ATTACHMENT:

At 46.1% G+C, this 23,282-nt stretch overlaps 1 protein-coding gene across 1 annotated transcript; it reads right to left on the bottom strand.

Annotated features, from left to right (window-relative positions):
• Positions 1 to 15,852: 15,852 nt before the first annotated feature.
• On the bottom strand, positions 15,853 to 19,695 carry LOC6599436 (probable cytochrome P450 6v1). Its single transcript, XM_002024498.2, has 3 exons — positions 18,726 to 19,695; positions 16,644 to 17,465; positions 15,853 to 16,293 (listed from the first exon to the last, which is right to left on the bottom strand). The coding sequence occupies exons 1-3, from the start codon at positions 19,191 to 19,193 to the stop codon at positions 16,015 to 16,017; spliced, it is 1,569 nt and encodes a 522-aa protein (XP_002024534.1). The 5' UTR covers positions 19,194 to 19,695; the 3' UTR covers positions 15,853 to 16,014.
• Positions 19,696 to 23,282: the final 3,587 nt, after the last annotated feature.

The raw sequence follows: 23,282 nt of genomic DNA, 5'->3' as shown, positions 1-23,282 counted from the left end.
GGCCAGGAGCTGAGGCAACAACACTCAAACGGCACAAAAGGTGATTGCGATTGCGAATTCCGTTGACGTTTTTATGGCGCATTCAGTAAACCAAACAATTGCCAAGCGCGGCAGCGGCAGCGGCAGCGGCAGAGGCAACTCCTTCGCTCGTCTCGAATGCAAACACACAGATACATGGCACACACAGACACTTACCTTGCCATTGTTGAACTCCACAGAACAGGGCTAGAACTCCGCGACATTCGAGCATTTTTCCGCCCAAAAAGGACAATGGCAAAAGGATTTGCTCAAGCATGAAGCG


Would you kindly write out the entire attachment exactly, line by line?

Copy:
At 46.1% G+C, this 23,282-nt stretch overlaps 1 protein-coding gene across 1 annotated transcript; it reads right to left on the bottom strand.

Annotated features, from left to right (window-relative positions):
• Positions 1 to 15,852: 15,852 nt before the first annotated feature.
• On the bottom strand, positions 15,853 to 19,695 carry LOC6599436 (probable cytochrome P450 6v1). Its single transcript, XM_002024498.2, has 3 exons — positions 18,726 to 19,695; positions 16,644 to 17,465; positions 15,853 to 16,293 (listed from the first exon to the last, which is right to left on the bottom strand). The coding sequence occupies exons 1-3, from the start codon at positions 19,191 to 19,193 to the stop codon at positions 16,015 to 16,017; spliced, it is 1,569 nt and encodes a 522-aa protein (XP_002024534.1). The 5' UTR covers positions 19,194 to 19,695; the 3' UTR covers positions 15,853 to 16,014.
• Positions 19,696 to 23,282: the final 3,587 nt, after the last annotated feature.

The raw sequence follows: 23,282 nt of genomic DNA, 5'->3' as shown, positions 1-23,282 counted from the left end.
GGCCAGGAGCTGAGGCAACAACACTCAAACGGCACAAAAGGTGATTGCGATTGCGAATTCCGTTGACGTTTTTATGGCGCATTCAGTAAACCAAACAATTGCCAAGCGCGGCAGCGGCAGCGGCAGCGGCAGAGGCAACTCCTTCGCTCGTCTCGAATGCAAACACACAGATACATGGCACACACAGACACTTACCTTGCCATTGTTGAACTCCACAGAACAGGGCTAGAACTCCGCGACATTCGAGCATTTTTCCGCCCAAAAAGGACAATGGCAAAAGGATTTGCTCAAGCATGAAGCG